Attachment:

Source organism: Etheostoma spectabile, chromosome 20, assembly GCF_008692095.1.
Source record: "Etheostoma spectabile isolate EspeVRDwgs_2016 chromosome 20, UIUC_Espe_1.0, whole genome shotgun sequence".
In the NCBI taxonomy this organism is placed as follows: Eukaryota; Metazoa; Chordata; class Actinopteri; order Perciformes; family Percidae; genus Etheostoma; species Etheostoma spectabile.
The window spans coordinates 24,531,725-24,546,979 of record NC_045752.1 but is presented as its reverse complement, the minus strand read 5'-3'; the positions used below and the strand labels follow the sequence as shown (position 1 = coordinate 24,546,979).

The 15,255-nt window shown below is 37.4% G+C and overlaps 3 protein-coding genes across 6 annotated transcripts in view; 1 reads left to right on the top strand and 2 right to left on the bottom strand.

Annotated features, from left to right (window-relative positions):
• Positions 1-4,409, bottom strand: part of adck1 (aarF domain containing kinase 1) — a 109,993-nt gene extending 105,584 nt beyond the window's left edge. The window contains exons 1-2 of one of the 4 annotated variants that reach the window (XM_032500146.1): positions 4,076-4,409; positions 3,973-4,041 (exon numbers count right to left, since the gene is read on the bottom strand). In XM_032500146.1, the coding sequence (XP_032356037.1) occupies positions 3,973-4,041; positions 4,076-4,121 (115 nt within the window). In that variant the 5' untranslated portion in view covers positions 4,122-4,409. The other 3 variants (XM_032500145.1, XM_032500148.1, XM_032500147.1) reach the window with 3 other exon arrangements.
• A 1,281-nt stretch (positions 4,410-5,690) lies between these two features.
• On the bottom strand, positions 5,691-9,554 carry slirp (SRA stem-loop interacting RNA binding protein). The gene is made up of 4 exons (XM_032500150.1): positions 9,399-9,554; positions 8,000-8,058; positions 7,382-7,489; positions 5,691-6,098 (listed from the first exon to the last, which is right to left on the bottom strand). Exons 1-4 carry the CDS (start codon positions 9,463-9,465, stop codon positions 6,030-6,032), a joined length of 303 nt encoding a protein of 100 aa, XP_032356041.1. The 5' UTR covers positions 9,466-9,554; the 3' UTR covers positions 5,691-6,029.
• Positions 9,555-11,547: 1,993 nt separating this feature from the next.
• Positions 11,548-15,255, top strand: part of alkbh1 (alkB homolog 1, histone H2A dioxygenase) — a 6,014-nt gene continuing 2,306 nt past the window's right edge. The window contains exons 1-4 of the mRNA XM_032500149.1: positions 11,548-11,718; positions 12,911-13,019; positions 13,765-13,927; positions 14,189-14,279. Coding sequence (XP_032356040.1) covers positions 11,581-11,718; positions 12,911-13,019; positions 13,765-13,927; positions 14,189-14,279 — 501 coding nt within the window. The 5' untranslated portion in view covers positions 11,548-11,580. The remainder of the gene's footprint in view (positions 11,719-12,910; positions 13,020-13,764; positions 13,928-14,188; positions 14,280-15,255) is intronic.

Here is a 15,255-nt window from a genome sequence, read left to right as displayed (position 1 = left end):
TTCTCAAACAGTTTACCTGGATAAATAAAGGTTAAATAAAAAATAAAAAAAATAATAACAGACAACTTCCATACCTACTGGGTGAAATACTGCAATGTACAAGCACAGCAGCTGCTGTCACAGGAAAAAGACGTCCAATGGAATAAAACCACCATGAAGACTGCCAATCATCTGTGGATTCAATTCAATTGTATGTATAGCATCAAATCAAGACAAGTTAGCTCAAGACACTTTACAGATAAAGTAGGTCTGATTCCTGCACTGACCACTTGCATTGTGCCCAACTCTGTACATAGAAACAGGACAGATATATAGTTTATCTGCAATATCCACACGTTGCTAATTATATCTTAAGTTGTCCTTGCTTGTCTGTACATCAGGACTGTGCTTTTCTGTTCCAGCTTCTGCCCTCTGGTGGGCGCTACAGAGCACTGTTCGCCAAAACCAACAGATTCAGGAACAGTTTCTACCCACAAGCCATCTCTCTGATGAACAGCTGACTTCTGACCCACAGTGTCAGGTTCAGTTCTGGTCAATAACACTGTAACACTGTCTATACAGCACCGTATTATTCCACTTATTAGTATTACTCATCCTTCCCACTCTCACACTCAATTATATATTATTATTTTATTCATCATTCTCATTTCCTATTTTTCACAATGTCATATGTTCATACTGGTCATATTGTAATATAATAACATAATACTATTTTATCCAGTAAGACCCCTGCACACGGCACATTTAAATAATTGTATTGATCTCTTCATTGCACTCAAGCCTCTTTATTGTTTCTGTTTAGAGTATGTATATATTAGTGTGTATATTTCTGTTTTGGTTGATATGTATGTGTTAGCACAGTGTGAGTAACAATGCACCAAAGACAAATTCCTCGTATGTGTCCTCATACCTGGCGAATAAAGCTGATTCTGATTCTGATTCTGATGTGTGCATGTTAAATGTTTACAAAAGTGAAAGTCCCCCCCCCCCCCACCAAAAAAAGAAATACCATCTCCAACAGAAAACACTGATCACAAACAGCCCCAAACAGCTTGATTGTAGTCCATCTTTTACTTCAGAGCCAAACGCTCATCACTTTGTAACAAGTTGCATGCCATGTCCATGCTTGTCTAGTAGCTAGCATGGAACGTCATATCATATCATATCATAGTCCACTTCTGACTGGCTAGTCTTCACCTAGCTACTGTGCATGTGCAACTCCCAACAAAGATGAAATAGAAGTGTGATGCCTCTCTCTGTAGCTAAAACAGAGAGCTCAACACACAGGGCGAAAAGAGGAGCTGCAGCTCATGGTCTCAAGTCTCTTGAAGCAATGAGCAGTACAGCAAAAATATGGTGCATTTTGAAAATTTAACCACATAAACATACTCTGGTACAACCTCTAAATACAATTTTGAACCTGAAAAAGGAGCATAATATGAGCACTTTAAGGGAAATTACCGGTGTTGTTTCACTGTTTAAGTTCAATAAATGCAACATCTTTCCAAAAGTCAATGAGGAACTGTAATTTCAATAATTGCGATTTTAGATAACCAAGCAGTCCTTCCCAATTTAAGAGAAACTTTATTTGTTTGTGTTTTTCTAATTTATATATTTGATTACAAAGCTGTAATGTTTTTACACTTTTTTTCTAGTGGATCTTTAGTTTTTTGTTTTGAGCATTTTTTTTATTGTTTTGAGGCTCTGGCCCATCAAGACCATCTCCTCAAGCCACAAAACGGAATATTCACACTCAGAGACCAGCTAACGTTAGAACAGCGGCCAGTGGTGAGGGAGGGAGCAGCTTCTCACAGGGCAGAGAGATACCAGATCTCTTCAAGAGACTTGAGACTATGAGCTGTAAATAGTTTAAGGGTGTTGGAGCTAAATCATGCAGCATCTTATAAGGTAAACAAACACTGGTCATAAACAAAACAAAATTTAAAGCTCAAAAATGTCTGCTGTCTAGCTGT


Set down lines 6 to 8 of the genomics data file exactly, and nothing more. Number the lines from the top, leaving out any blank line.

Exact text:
Annotated features, from left to right (window-relative positions):
• Positions 1-4,409, bottom strand: part of adck1 (aarF domain containing kinase 1) — a 109,993-nt gene extending 105,584 nt beyond the window's left edge. The window contains exons 1-2 of one of the 4 annotated variants that reach the window (XM_032500146.1): positions 4,076-4,409; positions 3,973-4,041 (exon numbers count right to left, since the gene is read on the bottom strand). In XM_032500146.1, the coding sequence (XP_032356037.1) occupies positions 3,973-4,041; positions 4,076-4,121 (115 nt within the window). In that variant the 5' untranslated portion in view covers positions 4,122-4,409. The other 3 variants (XM_032500145.1, XM_032500148.1, XM_032500147.1) reach the window with 3 other exon arrangements.
• A 1,281-nt stretch (positions 4,410-5,690) lies between these two features.